Additional Safety and Organization Tips for International Travel Documents

You may feel  vulnerable now that you’ve gathered your essential documents. After all, if you misplace your bag, a lot of your sensitive information and important documents are at risk of exposure. 

Here are some additional tips for keeping your travel documents safe and organized.

  • Make copies – If you don’t want to bring multiple forms of photo ID on your trip, an alternative is to make and bring photocopies of your passport. These copies can help you if you lose your passport and must prove your citizenship.
  • Organize – While it may seem common sense, your essential travel documents must be organized and accessible. Especially since travel can be frantic and unpredictable, taking the extra time before your trip to collect your documents into an organized folder or bag can relieve some of the stress of feeling underprepared and help you find what you need when you need it.
  • Secure placement – Make sure the most essential documents are always in a safe place on your person or your luggage. For example, don’t keep your passport or any document with personal information in your back pocket where it can easily fall out or be taken. That said, all of your documentation should be readily accessible if you need it in a pinch.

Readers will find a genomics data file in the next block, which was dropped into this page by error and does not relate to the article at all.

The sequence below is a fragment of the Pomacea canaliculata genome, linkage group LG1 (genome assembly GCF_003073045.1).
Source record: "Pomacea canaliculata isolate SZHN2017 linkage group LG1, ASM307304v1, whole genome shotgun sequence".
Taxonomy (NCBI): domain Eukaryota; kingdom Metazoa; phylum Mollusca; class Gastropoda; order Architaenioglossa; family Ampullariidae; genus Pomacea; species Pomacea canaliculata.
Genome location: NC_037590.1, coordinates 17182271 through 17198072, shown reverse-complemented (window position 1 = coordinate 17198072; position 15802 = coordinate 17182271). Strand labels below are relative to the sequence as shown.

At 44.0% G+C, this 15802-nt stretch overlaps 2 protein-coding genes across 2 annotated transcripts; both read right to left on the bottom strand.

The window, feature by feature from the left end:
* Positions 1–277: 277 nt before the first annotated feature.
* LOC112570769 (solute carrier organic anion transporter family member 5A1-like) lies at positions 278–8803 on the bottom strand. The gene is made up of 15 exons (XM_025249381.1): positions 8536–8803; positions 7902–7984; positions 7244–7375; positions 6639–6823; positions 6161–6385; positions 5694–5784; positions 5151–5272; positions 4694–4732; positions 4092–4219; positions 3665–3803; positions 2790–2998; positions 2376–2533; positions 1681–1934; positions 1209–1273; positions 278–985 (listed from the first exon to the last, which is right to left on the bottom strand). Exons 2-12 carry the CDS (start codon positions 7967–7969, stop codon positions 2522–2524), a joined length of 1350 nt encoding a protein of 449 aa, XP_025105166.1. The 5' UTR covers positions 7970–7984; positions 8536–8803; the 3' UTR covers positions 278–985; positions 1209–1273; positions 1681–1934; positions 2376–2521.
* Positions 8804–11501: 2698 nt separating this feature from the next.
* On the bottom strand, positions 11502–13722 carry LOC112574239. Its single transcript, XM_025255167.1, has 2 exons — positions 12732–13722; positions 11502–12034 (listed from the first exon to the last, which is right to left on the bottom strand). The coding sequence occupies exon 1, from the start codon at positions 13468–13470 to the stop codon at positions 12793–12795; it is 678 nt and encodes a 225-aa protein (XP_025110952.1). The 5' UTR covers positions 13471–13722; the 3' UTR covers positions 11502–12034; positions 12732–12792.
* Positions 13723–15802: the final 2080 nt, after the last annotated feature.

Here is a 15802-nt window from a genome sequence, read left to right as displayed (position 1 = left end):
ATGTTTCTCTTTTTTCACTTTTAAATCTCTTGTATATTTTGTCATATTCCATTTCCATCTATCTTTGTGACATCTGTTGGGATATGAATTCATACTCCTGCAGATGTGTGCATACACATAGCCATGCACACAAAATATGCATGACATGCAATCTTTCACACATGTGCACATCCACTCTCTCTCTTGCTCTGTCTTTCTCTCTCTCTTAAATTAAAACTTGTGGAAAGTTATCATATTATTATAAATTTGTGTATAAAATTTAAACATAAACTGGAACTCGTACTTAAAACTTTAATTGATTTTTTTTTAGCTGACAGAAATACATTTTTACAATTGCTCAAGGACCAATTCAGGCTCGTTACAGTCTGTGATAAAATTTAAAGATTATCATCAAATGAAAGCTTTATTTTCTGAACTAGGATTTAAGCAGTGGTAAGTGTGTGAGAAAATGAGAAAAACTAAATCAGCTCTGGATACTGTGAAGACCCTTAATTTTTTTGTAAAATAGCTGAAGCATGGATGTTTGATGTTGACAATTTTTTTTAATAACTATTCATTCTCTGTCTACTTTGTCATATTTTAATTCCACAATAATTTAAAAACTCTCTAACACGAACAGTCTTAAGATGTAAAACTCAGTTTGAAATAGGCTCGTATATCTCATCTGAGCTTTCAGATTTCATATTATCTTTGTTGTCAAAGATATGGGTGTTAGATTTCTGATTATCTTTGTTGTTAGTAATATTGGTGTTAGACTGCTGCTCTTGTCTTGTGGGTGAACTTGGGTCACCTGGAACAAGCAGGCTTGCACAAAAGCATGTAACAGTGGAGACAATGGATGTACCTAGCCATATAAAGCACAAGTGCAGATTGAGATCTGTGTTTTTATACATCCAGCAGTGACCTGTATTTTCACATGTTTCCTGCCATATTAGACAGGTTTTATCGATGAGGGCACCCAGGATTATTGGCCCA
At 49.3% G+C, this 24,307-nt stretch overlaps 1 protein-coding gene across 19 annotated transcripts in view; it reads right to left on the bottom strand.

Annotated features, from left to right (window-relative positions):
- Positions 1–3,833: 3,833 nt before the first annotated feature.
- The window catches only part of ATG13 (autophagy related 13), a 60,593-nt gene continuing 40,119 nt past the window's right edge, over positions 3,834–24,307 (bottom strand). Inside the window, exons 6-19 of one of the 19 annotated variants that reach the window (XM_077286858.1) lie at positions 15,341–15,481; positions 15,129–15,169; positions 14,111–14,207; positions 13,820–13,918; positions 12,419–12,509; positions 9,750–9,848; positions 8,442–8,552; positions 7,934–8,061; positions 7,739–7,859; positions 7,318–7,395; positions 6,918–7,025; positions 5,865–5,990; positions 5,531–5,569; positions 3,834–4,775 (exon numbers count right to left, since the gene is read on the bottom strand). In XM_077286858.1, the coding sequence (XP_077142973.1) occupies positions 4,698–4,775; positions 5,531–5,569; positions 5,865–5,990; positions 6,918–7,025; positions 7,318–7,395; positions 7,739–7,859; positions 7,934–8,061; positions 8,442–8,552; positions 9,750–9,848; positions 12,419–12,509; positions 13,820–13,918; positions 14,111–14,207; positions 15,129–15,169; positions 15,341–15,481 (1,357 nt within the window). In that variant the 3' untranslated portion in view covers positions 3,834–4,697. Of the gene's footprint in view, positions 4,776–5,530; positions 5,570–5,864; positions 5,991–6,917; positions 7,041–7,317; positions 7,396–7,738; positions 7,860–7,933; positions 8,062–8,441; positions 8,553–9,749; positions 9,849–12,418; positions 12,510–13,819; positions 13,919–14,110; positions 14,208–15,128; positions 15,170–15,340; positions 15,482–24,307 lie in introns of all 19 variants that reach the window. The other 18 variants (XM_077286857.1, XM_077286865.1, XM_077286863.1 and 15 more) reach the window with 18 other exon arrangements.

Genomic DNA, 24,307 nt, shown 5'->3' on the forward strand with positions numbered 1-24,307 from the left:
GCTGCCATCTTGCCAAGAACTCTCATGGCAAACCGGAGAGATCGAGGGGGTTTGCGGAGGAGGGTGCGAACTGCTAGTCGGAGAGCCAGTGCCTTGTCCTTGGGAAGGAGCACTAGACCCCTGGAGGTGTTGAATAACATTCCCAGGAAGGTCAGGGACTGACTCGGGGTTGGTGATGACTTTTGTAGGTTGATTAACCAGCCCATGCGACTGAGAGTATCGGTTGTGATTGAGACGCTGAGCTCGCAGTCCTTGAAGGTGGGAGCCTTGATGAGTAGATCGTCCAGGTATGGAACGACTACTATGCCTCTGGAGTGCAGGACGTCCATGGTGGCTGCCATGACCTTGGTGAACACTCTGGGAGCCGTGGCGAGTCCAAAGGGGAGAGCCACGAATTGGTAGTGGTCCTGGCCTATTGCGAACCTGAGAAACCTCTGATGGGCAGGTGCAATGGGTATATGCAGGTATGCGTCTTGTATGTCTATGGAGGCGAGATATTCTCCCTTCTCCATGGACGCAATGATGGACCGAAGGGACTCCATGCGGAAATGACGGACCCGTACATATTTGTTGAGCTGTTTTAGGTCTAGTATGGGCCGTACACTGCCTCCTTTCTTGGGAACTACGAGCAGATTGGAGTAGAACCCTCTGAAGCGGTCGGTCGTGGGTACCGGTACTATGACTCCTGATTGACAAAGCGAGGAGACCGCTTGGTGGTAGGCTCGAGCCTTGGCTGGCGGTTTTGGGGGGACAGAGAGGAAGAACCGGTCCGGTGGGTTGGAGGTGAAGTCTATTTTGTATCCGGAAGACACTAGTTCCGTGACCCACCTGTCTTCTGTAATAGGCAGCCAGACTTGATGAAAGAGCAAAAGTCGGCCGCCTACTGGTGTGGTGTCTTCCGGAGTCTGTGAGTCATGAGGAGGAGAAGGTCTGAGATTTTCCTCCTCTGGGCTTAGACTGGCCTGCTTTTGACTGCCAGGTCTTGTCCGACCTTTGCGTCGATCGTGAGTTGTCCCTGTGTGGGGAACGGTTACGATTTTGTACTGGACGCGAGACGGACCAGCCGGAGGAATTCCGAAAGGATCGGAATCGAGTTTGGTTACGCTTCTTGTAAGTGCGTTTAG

Lastly, if you’re wondering how early you should get to the airport, consider factors such as airport security wait times, check-in procedures, and potential traffic delays. International airports, in particular, often have long waits at security checkpoints and other key areas, so arriving well in advance can help you navigate these potential delays and ensure a smoother travel journey.

Maya Mobile: Your Partner for Seamless Travel

The best thing you can do for effortless entrance into your dream destination is gather, organize, and secure your essential travel documents. And always check official websites for travel restrictions and updates. The next step? Order a travel eSIM from Maya Mobile so that your phone is travel-ready.

In 5 minutes, you can be fully travel-ready and mobile. Order an unlimited or prepaid plan from Maya Mobile, open your email, and grab the QR code.  After a painless setup, your phone will be ready to follow you anywhere.

Learn more about Maya Mobile’s 194 different destination plans and check your phone’s compatibility today. 


  1. U.S. Department of State. Traveler’s Checklist.